People of Rome, I come to you with questions from Caesar! He needs to know what you want so he can better serve your needs. The Senate says they represent the people, but the Senate wants Caesar to lay down his arms, and return to Rome as a man, not as a soldier. And when he arrives, the Senate will find him guilty of crimes against the state. Caesar's crime is spending eight years in battle, outside of Rome, with none of the comforts we all take for granted and with a daily threat to his life. Why? So he can bring wealth to the Roman people. Temples, libraries, holidays and games are all funded by Cesar's levies in Gaul, yet what do they think in the Senate? They think he's doing this for personal gain. I ask you: If he's doing this for private gain, why does he stay in Gaul? Why does he live in a tent? I know why he does it. He does it so we Romans can live well. Whatever these men may think, some of whom have never been up on a horse's back, I have never known a man tougher on the enemies of Rome, nor gentler to its friends. When I call myself a Roman, the thing that makes me most proud, is to share that title with one other man! A man whom it has been my privilege to fight beside, a man who has shown time and again. ...that he loves his own life less than he loves yours! His name is Gaius Julius Caesar!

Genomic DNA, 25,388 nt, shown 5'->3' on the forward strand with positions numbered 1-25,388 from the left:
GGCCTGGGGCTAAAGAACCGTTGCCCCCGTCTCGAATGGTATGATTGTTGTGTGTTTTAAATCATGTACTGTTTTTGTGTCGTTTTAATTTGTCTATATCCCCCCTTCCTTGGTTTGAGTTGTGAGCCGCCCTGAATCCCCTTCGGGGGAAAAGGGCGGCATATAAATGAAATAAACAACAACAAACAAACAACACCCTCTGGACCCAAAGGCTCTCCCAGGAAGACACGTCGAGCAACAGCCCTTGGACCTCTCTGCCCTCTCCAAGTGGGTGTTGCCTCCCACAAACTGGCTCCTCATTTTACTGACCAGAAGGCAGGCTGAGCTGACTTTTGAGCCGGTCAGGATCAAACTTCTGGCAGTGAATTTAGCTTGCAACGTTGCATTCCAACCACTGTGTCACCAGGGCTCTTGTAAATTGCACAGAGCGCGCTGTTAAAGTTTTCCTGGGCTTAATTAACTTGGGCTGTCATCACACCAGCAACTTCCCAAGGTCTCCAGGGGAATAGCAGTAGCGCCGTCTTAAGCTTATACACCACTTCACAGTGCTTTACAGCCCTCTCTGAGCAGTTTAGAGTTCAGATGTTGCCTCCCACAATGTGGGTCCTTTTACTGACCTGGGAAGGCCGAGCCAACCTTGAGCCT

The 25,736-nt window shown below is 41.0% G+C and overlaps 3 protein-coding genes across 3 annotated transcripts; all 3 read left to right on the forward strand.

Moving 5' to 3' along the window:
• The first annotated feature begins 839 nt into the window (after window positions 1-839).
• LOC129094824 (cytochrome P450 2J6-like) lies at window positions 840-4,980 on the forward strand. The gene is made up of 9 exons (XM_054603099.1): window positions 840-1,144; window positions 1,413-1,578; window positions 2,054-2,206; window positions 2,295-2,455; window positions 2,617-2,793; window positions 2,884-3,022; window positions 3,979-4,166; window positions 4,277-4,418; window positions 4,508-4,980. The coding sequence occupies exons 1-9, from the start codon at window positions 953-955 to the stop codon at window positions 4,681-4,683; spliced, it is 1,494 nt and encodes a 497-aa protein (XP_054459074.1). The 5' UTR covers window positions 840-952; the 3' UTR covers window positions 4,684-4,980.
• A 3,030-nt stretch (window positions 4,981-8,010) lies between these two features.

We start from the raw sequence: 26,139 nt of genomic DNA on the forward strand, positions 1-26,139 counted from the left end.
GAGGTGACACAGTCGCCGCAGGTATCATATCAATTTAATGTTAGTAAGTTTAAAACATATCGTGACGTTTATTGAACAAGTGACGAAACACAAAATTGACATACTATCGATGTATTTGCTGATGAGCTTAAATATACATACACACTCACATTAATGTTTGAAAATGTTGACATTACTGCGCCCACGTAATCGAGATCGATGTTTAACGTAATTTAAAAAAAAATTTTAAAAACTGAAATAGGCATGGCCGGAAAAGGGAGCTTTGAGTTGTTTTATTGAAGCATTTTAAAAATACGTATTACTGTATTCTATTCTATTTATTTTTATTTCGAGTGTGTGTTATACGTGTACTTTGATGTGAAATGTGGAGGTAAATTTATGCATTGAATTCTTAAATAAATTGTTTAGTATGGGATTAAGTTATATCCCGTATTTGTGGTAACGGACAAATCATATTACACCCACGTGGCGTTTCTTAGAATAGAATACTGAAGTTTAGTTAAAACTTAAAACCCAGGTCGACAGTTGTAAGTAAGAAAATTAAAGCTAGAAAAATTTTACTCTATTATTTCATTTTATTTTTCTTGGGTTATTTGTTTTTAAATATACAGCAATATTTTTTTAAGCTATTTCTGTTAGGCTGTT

We must do something, Pompey. Caesar could march on Rome at any time. - I'm not going to wait for him to come to us. I'll gather our troops and attack him before he sets foot in Rome. I'm going to wipe him and his legions off the face of the earth. - Caesar! Caesar! Caesar! Caesar! - Men, we have two choices: we can be slaughtered by the army Pompey is amassing against us, or we can fight for our lives, just as we've done every day for eight years! I've made my decision! I'm going to Rome! I'm going to cross the Rubicon! Will anyone be coming with me? - Yeah! To Rome! Let the dice fly! - My legions from Spain should sail to Ostia from the West. The Thracians will come to us from the North, and from the East the Macedonians. - Caesar is on his way to Rome! - How far is he? - Four days from here. - That's impossible! - I heard it from Bibulus himself. Caesar has passed the Rubicon. - We must leave Rome. We cannot defend it without troops. We'll go to Greece. We amass what strength we can, and then we take him in Rome itself. I only hope we don't arrive too late and find the bodies of our friends on the Senate steps!